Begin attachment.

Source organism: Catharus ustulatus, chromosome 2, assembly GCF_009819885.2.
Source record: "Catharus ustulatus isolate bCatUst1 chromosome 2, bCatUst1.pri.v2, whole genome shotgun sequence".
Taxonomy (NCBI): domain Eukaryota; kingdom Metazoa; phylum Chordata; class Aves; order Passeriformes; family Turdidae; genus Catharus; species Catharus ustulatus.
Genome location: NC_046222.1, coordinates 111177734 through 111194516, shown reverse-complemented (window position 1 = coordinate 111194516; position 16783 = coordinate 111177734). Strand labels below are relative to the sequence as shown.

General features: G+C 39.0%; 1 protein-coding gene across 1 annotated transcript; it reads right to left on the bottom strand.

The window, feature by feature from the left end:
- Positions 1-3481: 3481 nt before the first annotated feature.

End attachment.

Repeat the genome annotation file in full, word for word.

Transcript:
Source organism: Catharus ustulatus, chromosome 2, assembly GCF_009819885.2.
Source record: "Catharus ustulatus isolate bCatUst1 chromosome 2, bCatUst1.pri.v2, whole genome shotgun sequence".
Taxonomy (NCBI): domain Eukaryota; kingdom Metazoa; phylum Chordata; class Aves; order Passeriformes; family Turdidae; genus Catharus; species Catharus ustulatus.
Genome location: NC_046222.1, coordinates 111177734 through 111194516, shown reverse-complemented (window position 1 = coordinate 111194516; position 16783 = coordinate 111177734). Strand labels below are relative to the sequence as shown.

General features: G+C 39.0%; 1 protein-coding gene across 1 annotated transcript; it reads right to left on the bottom strand.

The window, feature by feature from the left end:
- Positions 1-3481: 3481 nt before the first annotated feature.